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Jim Nantz On Wells Fargo Championship: 'Has A Big-Time Feel To It'

By Dave Shedloski

With 13 of the top 25 in the world rankings heading to Charlotte, including two-time winner and defending champion Rory McIlroy, and other big names like Jim Furyk and Phil Mickelson, the $7.3 million Wells Fargo Championship has all the ingredients for great competition and great television.

The venue, Quail Hollow Club, is first-rate. The George Cobb design, renovated by Tom Fazio and Arnold Palmer in more recent years, is superb. Before hosting the Wells Fargo, Quail Hollow was the site of the Kemper Open from 1969-79. Its future includes the PGA Championship next year and the Presidents Cup in 2021.

The current layout measures 7,575 yards, par 72, and features the Green Mile, the most difficult three-hole stretch on the PGA TOUR, which assures excitement to the end.

McIlroy, third in the world, holds the tournament record of 267 and the course record of 61, both set last year. That was the last time he has won a PGA TOUR event, so he is due. So is Mickelson, who leads all players with a combined 87 under par in 48 rounds at Quail Hollow and yet hasn't won the event. Furyk, the 2006 winner, returns from a wrist injury after a layoff of over eight months.

CBS Sports anchor Jim Nantz will be manning the 18th hole beside Sir Nick Faldo. A native of Charlotte, he gives his insights on the potential interesting storylines this week.

We have a terrific field this week with 13 of the top 25 in the world. What is it about Quail Hollow Club that draws the top players?

It boils down to the quality of the course and the management of the tournament. Quail Hollow Club is held in such high esteem, and the tournament has a big-time feel to it. It exudes greatness. It doesn't surprise me that the best players come here. Look at the pedigree of the winners. Major talent. That speaks to the integrity of the golf course.

The final three holes at Quail Hollow, otherwise known as "The Green Mile," comprise the toughest three-hole stretch on the PGA TOUR in the past 13 years. As a broadcaster and golfer, how much fun is it to call a tournament with that kind of potential for upheaval on the leaderboard?

It's given us many fantastic finishes. The air is thick with pressure and anticipation, and watching the players try to get through it… it's a monumental task. It provides us with riveting drama every year. It's a great stretch. Quail Hollow has a Presidents Cup coming up (in 2021), and that final three holes will be great in a match-play format as well.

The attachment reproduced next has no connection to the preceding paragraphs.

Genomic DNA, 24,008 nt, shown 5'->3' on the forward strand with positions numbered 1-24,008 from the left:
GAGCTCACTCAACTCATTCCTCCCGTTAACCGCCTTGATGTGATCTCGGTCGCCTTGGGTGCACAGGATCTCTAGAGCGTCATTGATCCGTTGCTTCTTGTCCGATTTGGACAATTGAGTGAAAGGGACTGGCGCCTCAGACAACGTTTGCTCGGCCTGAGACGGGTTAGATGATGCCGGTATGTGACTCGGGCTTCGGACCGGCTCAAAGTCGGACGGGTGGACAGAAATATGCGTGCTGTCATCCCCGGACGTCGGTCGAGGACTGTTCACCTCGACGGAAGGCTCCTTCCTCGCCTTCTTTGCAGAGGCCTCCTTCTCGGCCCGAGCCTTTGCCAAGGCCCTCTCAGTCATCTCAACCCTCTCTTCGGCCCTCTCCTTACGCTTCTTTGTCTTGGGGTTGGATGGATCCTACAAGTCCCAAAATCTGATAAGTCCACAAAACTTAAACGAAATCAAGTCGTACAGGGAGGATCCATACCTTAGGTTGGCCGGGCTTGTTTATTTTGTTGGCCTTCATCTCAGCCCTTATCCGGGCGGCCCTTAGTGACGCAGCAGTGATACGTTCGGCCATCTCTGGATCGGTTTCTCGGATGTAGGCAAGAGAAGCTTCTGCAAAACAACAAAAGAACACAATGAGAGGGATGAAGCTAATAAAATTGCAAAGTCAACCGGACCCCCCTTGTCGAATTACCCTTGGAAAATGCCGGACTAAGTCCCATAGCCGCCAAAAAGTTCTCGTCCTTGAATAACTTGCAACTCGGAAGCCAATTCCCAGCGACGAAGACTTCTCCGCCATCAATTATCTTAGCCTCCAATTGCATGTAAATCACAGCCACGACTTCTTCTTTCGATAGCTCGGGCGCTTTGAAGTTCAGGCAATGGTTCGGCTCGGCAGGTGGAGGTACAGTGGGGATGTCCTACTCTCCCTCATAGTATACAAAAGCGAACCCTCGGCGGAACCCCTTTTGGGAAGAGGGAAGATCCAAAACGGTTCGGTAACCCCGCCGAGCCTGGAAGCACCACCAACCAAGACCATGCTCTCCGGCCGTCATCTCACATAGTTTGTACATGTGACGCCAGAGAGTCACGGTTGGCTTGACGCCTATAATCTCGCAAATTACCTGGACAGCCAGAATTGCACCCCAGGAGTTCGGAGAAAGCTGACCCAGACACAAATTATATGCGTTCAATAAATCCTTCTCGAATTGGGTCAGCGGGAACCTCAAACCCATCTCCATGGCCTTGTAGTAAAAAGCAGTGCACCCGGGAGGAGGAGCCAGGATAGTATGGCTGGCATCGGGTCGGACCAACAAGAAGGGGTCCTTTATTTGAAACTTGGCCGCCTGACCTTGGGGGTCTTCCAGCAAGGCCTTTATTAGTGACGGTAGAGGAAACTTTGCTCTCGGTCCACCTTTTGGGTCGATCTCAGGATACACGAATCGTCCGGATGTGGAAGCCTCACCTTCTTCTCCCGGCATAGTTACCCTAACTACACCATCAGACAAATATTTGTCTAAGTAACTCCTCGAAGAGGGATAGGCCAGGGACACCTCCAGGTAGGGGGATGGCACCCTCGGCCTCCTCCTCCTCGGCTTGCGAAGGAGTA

Rory McIlroy is the defending champion and has won twice at Quail Hollow. He hasn't won on the PGA TOUR since his victory here last year. Is this a good place for him to jump-start his season?

You certainly expect Rory to be right there in the mix come Sunday afternoon. He has shot some brilliant low rounds here. I'm still expecting this to be a big season for Rory, even though he walked away disappointed from Augusta. His furnace is burning inside more than ever before. I think this is a good launching point for him as the other majors approach and with the schedule tighter with the Olympics. I still go back to what he did in 2014, when he won those three in a row. … He's tipped his hand that he is capable of getting on a roll. In a short time span, he can keep his game going and dominate. It should be a good week.

Check out other golf expert interviews.

Jim Furyk finally is back in action after wrist surgery. He has played well in the past at Quail Hollow, but should we temper expectations for him in his first start since the FedExCup Playoffs?

I've seen Jim a few times since he's been out. You know he'd like to have one more run at making the Ryder Cup team as a player. Knowing Jim, he'll come out sharp. He'll be prepared, you know that. I don't want to put crazy expectations on him, but he's heading into a great stretch of tournaments for him. I expect him to come out and rev up in a hurry. He has ground to make up, and he's aware of it. He's such a great competitor.

Tell me one thing you'll want to be talking about this week.

Weather. It's supposed to be a great week in Charlotte. That's important, as we are coming off really one of the most difficult tournaments to see to the finish in New Orleans. The TOUR deserves a week bathed in sunshine, and the forecast looks favorable for that. The one thing I won't want to talk about is rain or weather delays.

Please give us your insight on favorites and dark horses.

I'll take Justin Thomas as my favorite. He shot 65 in the third round last year to finish in the top 10 (T7). He knows he can go low there. Quail Hollow has produced some young players who adapted to a big spotlight, winners who are destined to be stars, like Rory and Rickie Fowler. My dark horse is Bryson DeChambeau. He's been competitive everywhere except San Antonio. I think he was a little stale after a week at the Masters and his first pro start at Hilton Head. I think he has the talent to win, and it wouldn't surprise me if he won fairly soon.

Journalist and author David Shedloski of Columbus, Ohio, has been covering golf since 1986, first as a daily newspaper reporter and later as a freelance writer for various magazines and Internet outlets. A winner of 23 national writing awards, including 20 for golf coverage, Shedloski is currently a contributing writer for Golf World and and serves as editorial director for The Memorial, the official magazine of the Memorial Tournament in Dublin, Ohio. He is the author of three books and has contributed to three others, including the second edition of "Golf For Dummies," with Gary McCord. He's a fan of all Cleveland professional sports teams, the poor fellow.

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